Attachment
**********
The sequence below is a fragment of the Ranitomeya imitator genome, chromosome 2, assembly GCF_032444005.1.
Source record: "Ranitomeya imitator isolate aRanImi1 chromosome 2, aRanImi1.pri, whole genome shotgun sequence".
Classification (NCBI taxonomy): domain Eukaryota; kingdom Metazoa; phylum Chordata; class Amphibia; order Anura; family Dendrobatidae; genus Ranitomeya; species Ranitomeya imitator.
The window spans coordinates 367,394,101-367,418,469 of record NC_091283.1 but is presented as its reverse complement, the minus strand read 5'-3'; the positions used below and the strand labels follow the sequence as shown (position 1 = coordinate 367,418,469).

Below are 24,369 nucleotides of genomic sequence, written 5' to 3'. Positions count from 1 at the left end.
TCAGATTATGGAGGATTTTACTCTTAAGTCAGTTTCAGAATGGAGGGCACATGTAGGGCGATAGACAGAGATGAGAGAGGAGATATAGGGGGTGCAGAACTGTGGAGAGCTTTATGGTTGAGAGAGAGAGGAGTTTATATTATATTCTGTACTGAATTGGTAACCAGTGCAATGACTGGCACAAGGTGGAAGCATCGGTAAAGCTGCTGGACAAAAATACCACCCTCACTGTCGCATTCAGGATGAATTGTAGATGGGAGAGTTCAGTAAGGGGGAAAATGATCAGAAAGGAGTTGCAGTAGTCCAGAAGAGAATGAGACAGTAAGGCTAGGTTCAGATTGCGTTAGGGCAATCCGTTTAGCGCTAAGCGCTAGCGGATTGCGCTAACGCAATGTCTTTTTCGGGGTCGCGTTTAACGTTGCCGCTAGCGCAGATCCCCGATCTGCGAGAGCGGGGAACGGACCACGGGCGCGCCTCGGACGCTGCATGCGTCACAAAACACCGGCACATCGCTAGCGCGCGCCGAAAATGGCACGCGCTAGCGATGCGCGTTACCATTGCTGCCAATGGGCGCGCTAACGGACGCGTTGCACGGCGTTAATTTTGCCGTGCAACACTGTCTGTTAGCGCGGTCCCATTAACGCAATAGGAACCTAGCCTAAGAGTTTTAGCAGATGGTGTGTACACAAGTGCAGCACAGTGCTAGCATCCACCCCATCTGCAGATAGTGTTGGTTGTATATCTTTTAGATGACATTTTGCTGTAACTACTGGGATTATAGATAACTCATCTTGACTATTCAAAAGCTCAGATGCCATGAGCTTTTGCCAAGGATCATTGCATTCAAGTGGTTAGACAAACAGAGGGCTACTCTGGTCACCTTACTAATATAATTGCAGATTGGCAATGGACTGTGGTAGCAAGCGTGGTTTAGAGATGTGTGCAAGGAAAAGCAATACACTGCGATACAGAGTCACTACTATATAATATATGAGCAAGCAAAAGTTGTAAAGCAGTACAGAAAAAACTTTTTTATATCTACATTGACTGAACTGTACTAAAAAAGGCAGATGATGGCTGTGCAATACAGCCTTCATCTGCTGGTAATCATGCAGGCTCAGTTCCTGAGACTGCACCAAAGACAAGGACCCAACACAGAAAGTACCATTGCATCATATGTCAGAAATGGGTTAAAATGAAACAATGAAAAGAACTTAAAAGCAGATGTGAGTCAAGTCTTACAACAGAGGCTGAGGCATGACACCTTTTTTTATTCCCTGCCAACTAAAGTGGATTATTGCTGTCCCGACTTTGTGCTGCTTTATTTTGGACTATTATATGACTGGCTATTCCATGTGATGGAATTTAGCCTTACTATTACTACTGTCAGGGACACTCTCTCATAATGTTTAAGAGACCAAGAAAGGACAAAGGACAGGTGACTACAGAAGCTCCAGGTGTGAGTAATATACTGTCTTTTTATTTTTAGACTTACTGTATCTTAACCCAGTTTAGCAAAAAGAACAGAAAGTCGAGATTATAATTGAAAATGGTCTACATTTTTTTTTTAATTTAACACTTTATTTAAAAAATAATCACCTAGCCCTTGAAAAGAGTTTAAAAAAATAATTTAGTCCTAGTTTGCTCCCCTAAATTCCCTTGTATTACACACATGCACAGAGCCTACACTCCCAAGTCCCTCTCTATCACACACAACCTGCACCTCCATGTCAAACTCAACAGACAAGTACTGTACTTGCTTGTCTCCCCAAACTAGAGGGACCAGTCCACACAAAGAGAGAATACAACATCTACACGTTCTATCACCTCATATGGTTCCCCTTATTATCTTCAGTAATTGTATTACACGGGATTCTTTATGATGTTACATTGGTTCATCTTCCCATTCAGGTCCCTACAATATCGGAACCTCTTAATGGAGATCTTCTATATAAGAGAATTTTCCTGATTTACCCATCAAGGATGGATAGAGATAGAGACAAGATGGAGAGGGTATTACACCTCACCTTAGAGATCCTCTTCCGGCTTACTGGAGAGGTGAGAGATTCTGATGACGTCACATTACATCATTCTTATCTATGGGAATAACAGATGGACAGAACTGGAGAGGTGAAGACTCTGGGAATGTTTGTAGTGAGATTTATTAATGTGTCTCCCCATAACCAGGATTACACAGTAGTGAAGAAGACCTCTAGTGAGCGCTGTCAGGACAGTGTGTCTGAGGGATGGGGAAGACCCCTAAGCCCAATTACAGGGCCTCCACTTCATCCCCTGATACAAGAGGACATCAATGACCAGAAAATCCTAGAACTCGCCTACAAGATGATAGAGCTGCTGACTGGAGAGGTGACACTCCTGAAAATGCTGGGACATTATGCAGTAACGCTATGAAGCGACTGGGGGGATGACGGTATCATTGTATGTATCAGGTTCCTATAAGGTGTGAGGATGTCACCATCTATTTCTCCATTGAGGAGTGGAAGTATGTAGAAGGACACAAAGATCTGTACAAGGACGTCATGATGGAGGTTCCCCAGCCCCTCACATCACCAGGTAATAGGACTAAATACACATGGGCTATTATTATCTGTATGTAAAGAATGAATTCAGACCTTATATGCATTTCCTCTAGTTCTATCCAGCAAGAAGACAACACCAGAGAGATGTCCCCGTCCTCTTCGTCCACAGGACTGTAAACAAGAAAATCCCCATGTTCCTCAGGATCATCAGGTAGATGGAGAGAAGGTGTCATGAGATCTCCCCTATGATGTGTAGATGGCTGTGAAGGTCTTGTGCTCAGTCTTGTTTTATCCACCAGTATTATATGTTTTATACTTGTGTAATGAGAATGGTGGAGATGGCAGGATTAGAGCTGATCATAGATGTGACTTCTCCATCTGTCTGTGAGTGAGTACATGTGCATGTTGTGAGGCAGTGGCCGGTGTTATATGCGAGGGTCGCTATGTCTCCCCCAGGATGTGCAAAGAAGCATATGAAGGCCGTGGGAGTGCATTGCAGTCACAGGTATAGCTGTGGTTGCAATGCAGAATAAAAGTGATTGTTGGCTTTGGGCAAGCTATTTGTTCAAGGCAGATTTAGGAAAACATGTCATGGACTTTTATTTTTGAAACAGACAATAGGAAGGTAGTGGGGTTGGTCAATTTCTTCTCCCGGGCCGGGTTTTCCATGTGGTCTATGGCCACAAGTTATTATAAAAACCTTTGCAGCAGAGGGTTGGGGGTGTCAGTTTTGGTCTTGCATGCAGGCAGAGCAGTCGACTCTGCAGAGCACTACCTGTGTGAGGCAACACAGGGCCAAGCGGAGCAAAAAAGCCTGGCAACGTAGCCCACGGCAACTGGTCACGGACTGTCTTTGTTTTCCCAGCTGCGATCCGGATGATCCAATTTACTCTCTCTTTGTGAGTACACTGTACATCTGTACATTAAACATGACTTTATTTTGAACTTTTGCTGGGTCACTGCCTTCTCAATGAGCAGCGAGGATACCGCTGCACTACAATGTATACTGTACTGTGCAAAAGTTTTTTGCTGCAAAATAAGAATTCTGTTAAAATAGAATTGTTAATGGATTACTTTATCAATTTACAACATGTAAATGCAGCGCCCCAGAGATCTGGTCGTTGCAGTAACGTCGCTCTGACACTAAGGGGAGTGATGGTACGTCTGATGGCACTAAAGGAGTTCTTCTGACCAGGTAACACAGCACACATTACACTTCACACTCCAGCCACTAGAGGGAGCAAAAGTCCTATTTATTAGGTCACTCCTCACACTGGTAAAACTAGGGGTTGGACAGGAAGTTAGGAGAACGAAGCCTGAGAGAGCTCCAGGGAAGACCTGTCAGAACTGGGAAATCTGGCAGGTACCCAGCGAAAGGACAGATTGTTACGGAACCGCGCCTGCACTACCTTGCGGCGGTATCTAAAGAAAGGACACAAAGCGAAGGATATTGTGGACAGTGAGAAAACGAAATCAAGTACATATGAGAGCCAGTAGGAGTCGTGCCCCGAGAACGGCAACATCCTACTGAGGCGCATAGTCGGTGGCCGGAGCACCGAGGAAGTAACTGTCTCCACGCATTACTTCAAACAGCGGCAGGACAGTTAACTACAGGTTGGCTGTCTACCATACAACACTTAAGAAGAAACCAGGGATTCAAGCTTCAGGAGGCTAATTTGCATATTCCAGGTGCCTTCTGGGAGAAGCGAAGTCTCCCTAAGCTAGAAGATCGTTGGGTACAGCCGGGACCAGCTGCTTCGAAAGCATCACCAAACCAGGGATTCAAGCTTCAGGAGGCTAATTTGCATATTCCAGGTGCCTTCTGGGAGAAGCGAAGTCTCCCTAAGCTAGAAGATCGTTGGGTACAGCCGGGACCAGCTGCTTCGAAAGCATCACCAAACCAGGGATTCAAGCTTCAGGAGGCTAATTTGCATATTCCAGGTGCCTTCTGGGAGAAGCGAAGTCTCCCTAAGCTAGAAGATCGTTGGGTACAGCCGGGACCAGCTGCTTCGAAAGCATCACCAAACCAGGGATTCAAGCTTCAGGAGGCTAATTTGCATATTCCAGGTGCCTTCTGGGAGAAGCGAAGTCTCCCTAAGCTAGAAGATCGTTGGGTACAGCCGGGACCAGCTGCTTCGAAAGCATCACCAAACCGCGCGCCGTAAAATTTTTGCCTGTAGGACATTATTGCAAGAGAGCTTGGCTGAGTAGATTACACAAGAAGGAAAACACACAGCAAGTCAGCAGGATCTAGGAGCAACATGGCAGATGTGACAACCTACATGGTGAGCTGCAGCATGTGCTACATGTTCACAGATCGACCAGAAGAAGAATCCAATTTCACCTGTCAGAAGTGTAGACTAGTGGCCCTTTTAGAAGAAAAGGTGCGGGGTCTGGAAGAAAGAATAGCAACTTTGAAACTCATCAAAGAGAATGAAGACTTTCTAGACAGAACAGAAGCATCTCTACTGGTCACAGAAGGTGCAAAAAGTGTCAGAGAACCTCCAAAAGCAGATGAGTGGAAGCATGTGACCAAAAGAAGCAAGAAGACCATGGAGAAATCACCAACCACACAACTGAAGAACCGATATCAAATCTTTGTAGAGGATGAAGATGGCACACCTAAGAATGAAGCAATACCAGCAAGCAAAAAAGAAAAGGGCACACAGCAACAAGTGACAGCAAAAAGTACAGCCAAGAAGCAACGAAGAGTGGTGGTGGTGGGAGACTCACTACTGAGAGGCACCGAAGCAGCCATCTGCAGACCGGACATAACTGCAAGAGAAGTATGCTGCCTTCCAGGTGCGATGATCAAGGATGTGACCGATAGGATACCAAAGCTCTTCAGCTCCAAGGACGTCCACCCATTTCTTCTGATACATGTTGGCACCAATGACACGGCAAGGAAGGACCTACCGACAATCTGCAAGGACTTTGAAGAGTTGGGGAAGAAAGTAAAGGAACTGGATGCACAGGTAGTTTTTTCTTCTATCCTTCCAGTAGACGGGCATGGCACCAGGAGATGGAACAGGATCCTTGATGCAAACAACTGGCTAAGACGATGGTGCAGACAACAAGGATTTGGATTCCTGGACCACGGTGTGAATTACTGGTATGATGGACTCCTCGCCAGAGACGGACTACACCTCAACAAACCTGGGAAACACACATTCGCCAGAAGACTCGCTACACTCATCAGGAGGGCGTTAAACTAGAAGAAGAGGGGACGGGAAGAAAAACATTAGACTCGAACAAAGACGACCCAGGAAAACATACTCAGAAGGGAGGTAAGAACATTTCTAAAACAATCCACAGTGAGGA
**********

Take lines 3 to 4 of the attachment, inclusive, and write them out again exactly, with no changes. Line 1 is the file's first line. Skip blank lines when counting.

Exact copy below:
Classification (NCBI taxonomy): domain Eukaryota; kingdom Metazoa; phylum Chordata; class Amphibia; order Anura; family Dendrobatidae; genus Ranitomeya; species Ranitomeya imitator.
The window spans coordinates 367,394,101-367,418,469 of record NC_091283.1 but is presented as its reverse complement, the minus strand read 5'-3'; the positions used below and the strand labels follow the sequence as shown (position 1 = coordinate 367,418,469).